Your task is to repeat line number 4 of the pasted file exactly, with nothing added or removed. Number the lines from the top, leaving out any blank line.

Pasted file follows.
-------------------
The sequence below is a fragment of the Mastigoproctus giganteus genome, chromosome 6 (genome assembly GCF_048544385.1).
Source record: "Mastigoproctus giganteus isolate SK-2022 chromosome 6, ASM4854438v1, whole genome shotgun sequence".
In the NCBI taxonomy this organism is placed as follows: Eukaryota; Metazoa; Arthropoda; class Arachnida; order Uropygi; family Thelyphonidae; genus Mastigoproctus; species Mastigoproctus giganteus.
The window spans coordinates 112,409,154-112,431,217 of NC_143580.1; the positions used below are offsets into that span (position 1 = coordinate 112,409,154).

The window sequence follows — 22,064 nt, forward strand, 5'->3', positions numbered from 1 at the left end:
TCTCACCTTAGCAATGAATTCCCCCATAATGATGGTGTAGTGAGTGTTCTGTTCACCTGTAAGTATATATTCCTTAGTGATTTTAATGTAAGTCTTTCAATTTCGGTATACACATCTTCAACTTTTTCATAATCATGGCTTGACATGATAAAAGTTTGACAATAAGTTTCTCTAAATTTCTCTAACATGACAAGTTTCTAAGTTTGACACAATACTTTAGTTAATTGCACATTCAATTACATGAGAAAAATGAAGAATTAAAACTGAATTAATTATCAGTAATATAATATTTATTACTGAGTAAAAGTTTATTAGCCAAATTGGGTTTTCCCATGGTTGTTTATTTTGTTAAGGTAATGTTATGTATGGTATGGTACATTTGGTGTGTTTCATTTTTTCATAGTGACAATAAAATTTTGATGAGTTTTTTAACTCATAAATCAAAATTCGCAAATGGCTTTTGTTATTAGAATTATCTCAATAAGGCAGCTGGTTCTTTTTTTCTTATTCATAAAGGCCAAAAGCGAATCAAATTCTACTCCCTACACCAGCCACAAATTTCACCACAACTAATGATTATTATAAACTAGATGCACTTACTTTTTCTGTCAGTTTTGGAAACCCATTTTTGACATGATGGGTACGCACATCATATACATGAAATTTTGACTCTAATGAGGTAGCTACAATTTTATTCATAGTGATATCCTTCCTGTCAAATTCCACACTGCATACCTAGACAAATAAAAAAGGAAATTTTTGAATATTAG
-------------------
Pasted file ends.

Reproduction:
The window spans coordinates 112,409,154-112,431,217 of NC_143580.1; the positions used below are offsets into that span (position 1 = coordinate 112,409,154).